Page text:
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Trump Administration Says Green Card Holders Won’t Be Barred

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posted on Jan, 29 2017 @ 08:01 PM
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a reply to: Tardacus

If it was a mistake. Seems like the need for CTs has faded for some.

I guess it makes no difference to those opposed to Trump if it was or wasn't, they seem to be bent on taking him to task at every step.
edit on 29-1-2017 by daskakik because: (no reason given)




posted on Jan, 29 2017 @ 08:06 PM
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a reply to: daskakik

It was not a mistake.
It was just said on the news that people with green cards were always able to be admitted under this EO.
They are cleared and admitted by DHS as they apply for entry, and every one so far (approx 170) has been admitted.
They are vetted again, as they always have been.

This is not a new thing.
This is how this EO works.
The media is just spinning it, as they always do.



posted on Jan, 29 2017 @ 08:15 PM
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a reply to: BlueAjah

Then why the waiver?



posted on Jan, 29 2017 @ 08:20 PM
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originally posted by: daskakik
a reply to: BlueAjah

Then why the waiver?


What "waiver" ?

The comments are a clarification.




posted on Jan, 29 2017 @ 08:25 PM
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a reply to: xuenchen

I saw the word "waiver" in regards to the words of the EO that didn't really take into account the different classification of immigrants.

Call it what you want but the EO did not take into account those different types of immigrants.

Whether you see it as deliberate or an honest mistake depends on your cheer-leading outfit.
edit on 29-1-2017 by daskakik because: (no reason given)



posted on Jan, 29 2017 @ 09:45 PM
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a reply to: daskakik


Here is the DHS Secretary's clarification officially.....


Statement By Secretary John Kelly On The Entry Of Lawful Permanent Residents Into The United States


Release Date:
January 29, 2017

For Immediate Release
Office of the Press Secretary
Contact: 202-282-8010

WASHINGTON – In applying the provisions of the president's executive order, I hereby deem the entry of lawful permanent residents to be in the national interest.

Accordingly, absent the receipt of significant derogatory information indicating a serious threat to public safety and welfare, lawful permanent resident status will be a dispositive factor in our case-by-case determinations.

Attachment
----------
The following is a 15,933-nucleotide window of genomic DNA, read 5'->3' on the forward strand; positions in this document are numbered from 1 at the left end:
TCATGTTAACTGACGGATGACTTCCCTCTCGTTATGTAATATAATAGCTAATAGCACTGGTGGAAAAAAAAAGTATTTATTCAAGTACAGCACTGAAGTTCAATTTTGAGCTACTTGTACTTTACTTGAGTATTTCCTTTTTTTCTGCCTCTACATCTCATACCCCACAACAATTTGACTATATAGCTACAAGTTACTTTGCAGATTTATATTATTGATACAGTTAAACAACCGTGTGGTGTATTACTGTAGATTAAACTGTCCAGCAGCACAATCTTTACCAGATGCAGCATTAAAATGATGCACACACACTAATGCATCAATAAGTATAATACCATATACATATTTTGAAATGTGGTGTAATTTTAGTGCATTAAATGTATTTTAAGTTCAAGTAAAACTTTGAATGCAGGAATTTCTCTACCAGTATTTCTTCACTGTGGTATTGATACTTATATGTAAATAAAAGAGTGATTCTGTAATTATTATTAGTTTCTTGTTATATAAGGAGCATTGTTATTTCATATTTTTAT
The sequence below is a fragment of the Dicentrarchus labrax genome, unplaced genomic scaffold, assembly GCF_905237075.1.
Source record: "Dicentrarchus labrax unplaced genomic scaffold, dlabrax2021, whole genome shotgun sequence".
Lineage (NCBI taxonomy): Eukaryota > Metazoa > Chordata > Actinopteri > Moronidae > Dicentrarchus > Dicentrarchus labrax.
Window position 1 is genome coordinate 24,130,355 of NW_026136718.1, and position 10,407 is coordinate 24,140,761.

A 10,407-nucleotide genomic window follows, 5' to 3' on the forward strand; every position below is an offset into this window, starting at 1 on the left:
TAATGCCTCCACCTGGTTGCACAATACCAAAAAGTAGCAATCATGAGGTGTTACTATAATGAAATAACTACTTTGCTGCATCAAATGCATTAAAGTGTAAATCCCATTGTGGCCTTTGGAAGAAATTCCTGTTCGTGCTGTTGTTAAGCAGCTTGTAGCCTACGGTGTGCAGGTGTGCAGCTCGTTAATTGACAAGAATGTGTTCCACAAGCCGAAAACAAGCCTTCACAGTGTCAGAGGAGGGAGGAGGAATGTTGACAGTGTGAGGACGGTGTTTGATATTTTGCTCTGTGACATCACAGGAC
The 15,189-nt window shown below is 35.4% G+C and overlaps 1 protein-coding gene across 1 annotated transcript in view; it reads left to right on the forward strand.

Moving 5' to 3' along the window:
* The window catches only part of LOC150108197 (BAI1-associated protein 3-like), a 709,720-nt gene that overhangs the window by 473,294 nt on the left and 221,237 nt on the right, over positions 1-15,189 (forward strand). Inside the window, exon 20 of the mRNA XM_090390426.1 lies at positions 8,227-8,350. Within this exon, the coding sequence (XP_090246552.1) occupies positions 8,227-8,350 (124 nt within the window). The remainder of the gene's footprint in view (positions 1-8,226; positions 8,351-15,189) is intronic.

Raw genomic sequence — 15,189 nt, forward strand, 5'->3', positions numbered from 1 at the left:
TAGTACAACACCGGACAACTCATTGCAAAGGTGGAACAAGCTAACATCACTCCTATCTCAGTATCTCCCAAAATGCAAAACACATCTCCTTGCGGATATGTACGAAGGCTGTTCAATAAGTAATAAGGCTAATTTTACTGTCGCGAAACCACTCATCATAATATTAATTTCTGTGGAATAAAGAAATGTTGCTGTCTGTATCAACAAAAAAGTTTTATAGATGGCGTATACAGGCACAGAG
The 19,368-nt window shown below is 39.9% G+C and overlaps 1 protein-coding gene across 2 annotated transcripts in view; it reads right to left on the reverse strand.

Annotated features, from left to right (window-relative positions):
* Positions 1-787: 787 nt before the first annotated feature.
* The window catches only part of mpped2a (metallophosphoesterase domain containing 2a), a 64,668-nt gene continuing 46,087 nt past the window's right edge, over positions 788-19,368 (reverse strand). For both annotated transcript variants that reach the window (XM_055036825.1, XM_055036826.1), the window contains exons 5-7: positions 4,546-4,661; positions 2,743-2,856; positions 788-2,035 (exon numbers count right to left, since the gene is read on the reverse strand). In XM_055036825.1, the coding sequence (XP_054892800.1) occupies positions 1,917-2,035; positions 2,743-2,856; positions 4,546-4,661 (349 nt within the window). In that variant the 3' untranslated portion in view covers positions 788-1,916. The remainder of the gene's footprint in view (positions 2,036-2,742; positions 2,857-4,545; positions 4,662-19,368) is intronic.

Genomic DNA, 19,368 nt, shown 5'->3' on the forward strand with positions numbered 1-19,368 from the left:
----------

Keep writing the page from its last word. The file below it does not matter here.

And that response is actually a response to a rumor published that said a DHS employee sent an email to Reuters saying otherwise.




posted on Jan, 29 2017 @ 09:49 PM
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a reply to: xuenchen

"I hereby deem" seems to be a "waiver".

You don't need to "deem" by way of "the present" that which already was.

You just can't help but cheer, can you?



posted on Jan, 29 2017 @ 09:56 PM
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originally posted by: daskakik
a reply to: xuenchen

"I hereby deem" seems to be a "waiver".

You don't need to "deem" by way of "the present" that which already was.

You just can't help but cheer, can you?


deem
dēm/
verb
verb: deem; 3rd person present: deems; past tense: deemed; past participle: deemed; gerund or present participle: deeming

regard or consider in a specified way.

Not a waiver.




posted on Jan, 29 2017 @ 10:00 PM
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a reply to: xuenchen

You have to take the entire sentence to get the context.

"In applying the provision" he "considers" green card holders in a specified way. Yeah, it's a waiver. I also don't see them denying that it is a waiver. Why would it bother you if it is?
edit on 29-1-2017 by daskakik because: (no reason given)



posted on Jan, 29 2017 @ 10:07 PM
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a reply to: daskakik

Not a waiver. A waiver in this context would use the word "waiver".






posted on Jan, 29 2017 @ 10:16 PM
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a reply to: xuenchen

No, a waiver doesn't need to use the word waiver. It is the name given to the act of waiving a right or claim, like the one you linked.

Even if it wasn't a waiver, it still a mistake in the redaction of the EO.

Somebody messed up. It isn't even that big of a deal unless you think it is deliberate or whatever reason you have that creates this need for it not be a waiver or even a mistake.


edit on 29-1-2017 by daskakik because: (no reason given)



posted on Jan, 29 2017 @ 10:26 PM
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a reply to: daskakik

A waiver needs the word "waiver" in its context.




posted on Jan, 29 2017 @ 10:27 PM
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a reply to: daskakik

No.

The statement is a response to a rumor that was amplified by a renegade MSM.






posted on Jan, 29 2017 @ 10:50 PM
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originally posted by: xuenchen
A waiver needs the word "waiver" in its context.


Anything to back up the claim that a waiver must include the word "waiver"?

It also isn't just a statement in response to a rumor. He specifically states that he is applying the provision to deem the entry of all lawful permanent residents in the national interest.

He is using the power given to him to waive the need for lawful permanent residents to prove that their entry is in the national interest so that it is automatically assumed.



posted on Jan, 31 2017 @ 11:32 AM
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Blame the fake news mass hysteria media for causing problems that did not exist.



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